For Ashley Worthington, life as a Postal Service worker used to come with too much uncertainty.
As a "postal support employee," she said she never knew when she'd work or how many hours. She never knew if her pay would cover her bills. To make ends meet, the single mother of three had to take a second job.
But in mid-November, Worthington, 29, who works as a clerk at the incoming mail facility in Linthicum, was promoted to a "career" postal employee. She now works a regular 40-hour shift, with two days off and improved benefits. She gets overtime after eight hours in a single day — not after 40 for the week — and is paid extra for working Sundays.
"It's a big difference," Worthington said.
More than 25,000 postal support employees in a range of jobs have been converted to permanent career worker status since May 2011, when the classification took effect, according to the American Postal Workers Union, which represents more than 200,000 clerks, custodians and drivers. That's a milestone, say union officials, who advocated for creating a path to career status.
"This is a life-changing event for the workers who were converted and their families," said Mark Dimondstein, president of the union, in a statement. "It means more stability and greater financial security."
The category was created through a collective bargaining agreement reached in 2010 between the union and the U.S. Postal Service, allowing for staff that could supplement the work of permanent employees. At the same time, the "casual" — or temporary — employee category was eliminated.
Since then, other postal worker unions — representing letter carriers and mail handlers — have eliminated or reduced the number of casual workers in favor of new classifications with improved benefits and paths to career employment, said Mike Gallagher, the union's eastern region coordinator.
Postal Service officials have said the 2010 contract with the American Postal Workers Union gave them more flexibility to match the agency's workforce with the workload at a time when mail volume and revenues have been shrinking amid shifts to digital communication and competition with private carriers.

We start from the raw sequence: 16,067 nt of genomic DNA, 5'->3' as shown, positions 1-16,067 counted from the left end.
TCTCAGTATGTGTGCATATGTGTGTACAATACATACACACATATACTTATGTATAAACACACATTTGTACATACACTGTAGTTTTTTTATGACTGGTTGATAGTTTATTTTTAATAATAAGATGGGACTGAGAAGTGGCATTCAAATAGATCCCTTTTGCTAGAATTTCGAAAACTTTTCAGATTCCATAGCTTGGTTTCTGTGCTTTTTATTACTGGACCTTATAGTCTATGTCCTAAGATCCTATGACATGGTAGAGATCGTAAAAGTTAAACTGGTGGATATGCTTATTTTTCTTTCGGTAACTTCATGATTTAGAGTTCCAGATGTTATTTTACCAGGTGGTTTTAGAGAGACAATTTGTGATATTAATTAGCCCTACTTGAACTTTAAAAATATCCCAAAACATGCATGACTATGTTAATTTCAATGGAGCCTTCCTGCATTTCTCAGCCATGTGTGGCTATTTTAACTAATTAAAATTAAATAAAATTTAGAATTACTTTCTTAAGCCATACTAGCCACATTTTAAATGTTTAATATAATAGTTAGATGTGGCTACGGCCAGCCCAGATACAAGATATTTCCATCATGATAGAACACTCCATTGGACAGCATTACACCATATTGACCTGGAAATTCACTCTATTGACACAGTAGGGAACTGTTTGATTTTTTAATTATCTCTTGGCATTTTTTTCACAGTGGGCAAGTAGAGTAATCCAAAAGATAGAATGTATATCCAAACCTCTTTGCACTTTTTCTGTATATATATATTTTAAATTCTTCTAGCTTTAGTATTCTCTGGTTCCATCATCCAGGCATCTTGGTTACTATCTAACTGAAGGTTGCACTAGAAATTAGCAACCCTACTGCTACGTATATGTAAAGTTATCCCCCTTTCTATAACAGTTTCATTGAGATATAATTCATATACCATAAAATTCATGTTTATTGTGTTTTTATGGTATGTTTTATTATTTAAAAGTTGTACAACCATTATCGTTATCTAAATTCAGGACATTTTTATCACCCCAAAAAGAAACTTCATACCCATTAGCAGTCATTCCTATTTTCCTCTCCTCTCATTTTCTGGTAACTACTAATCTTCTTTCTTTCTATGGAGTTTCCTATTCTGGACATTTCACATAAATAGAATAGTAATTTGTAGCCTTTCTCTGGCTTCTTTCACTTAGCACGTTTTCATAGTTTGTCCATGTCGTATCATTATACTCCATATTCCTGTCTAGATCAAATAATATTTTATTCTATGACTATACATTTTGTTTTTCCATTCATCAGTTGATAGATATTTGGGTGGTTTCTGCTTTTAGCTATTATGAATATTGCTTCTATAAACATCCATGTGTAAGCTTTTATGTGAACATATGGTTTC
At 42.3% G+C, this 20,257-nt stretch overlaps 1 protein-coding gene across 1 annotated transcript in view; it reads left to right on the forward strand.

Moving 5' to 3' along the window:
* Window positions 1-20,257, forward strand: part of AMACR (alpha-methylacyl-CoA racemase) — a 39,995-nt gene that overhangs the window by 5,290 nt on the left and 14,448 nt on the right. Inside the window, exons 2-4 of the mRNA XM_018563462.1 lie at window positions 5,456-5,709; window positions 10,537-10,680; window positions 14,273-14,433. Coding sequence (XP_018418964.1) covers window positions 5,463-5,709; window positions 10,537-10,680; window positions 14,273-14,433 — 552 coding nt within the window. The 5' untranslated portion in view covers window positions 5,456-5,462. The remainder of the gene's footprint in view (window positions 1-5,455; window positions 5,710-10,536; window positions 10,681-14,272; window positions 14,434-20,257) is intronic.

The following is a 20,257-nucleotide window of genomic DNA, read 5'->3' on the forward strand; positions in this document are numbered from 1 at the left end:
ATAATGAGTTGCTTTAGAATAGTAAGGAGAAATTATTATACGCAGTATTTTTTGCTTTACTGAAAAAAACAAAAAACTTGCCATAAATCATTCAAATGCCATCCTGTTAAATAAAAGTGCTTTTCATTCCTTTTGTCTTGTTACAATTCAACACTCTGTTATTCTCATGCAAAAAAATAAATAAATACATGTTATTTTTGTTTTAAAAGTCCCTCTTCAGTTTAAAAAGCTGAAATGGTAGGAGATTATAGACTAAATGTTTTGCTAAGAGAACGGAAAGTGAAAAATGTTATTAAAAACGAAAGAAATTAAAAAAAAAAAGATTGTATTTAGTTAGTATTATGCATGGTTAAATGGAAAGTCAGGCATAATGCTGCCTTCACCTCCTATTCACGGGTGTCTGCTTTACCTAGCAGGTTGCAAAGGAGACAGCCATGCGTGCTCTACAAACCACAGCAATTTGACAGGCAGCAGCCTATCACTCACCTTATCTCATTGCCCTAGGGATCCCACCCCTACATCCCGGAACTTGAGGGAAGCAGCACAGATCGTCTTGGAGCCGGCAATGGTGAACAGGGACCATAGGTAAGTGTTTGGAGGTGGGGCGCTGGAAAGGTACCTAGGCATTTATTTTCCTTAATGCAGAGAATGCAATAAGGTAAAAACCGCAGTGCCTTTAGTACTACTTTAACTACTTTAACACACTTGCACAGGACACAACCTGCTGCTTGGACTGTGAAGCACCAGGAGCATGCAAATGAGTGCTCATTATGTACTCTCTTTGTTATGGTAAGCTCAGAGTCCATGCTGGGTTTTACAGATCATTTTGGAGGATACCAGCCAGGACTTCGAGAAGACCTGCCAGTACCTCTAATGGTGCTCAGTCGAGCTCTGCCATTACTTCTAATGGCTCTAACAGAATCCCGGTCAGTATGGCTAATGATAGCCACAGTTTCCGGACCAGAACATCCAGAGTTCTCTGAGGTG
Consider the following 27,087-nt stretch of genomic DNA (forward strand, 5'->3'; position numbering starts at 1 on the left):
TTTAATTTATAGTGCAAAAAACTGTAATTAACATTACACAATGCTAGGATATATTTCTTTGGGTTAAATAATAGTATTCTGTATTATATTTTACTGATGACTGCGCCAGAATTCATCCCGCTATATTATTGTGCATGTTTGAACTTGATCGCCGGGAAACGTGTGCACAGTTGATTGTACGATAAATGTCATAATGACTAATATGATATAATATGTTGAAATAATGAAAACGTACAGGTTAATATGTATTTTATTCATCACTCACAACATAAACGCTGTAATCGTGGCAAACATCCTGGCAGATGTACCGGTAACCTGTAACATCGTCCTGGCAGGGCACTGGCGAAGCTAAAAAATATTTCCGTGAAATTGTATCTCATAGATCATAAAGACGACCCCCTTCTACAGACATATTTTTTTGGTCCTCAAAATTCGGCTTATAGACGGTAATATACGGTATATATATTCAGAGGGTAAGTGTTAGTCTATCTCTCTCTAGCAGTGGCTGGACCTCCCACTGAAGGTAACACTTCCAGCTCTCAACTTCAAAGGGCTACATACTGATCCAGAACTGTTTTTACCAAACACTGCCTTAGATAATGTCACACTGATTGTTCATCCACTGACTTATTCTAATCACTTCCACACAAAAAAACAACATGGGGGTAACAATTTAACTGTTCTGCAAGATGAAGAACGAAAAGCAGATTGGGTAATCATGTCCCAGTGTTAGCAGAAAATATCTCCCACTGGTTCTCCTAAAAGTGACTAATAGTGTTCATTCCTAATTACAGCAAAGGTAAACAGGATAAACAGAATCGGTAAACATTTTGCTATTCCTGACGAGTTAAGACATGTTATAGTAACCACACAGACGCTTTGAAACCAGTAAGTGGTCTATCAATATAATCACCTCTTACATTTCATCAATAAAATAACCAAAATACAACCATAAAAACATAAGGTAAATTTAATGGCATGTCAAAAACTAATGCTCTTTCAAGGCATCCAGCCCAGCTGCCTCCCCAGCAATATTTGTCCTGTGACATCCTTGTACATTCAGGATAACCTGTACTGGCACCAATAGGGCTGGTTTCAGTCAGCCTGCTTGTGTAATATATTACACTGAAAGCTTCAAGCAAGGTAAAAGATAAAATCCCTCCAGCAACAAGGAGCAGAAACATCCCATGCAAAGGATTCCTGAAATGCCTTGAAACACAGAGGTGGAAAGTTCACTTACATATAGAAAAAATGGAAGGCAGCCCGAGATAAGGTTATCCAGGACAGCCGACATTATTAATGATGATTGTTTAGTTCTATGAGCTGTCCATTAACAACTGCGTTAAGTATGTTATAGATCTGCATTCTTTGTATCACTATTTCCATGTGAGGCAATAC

"This is a responsible agreement that is in the best interest of our employees, our customers and the future of the Postal Service," Patrick R. Donahoe, former postmaster general, said in announcing the contract.
More than 17,000 postal support employees represented by the American Postal Workers Union run post office windows, operate equipment in mail processing centers, drive trucks or work on maintenance or custodial staffs. Support employees — entry-level jobs that require an online test, background check and drug testing — can be hired for terms of up to 359 days a year, then must be rehired for another term, Gallagher said.
But a key benefit of the classification is the opportunity for advancement, union officials say. When vacancies come up that are filled by career employees, the residual vacancies can be filled by postal support employees, who are offered the career status jobs based on seniority.
"That 25,000 is a significant number to get converted to career over the course of four years," Gallagher said. "It's just generally a welcome relief for these people who move to a more structured schedule with a higher hourly pay rate, become eligible to pay into a retirement system and have increased health care benefits."
Worthington, who lives in Baltimore's Cedonia neighborhood, was first hired by the Postal Service in 2004 as a mail handler in a casual status. Mail handlers are responsible for transporting mail from operation centers to delivery trucks. She became a postal support employee in January 2013. Such employees support full-time clerks who process letters, magazines and packages.
"We were trained and there to perform" that job, she said. "If a regular employee was unable to make it, we would cover those extra hours for them, or if there was a heavier mail load, we would support them as far as letters or packages and magazines."
Though she did the same work as a regular clerk, Worthington said, she didn't have a consistent schedule. "It could go from you not working any days in a week to working six days a week and over 40 hours a week. ... You never knew what your day off would be."
She turned to social services for help with food and, for a time, worked a full-time second job picking up and dropping off medical equipment for Universal Hospital Services. For two years, she worked the medical equipment job during the day. After work, she'd pick up her kids, feed them dinner and help with homework before heading out for a night shift at her Postal Service job. She considered herself on probation.
"You're kind of hanging on a hope and a prayer," she said.
In November, her prayers were answered. She learned that a career slot had opened up and that she was next in line. Her raise has helped her catch up financially. This year she hopes to buy her own home.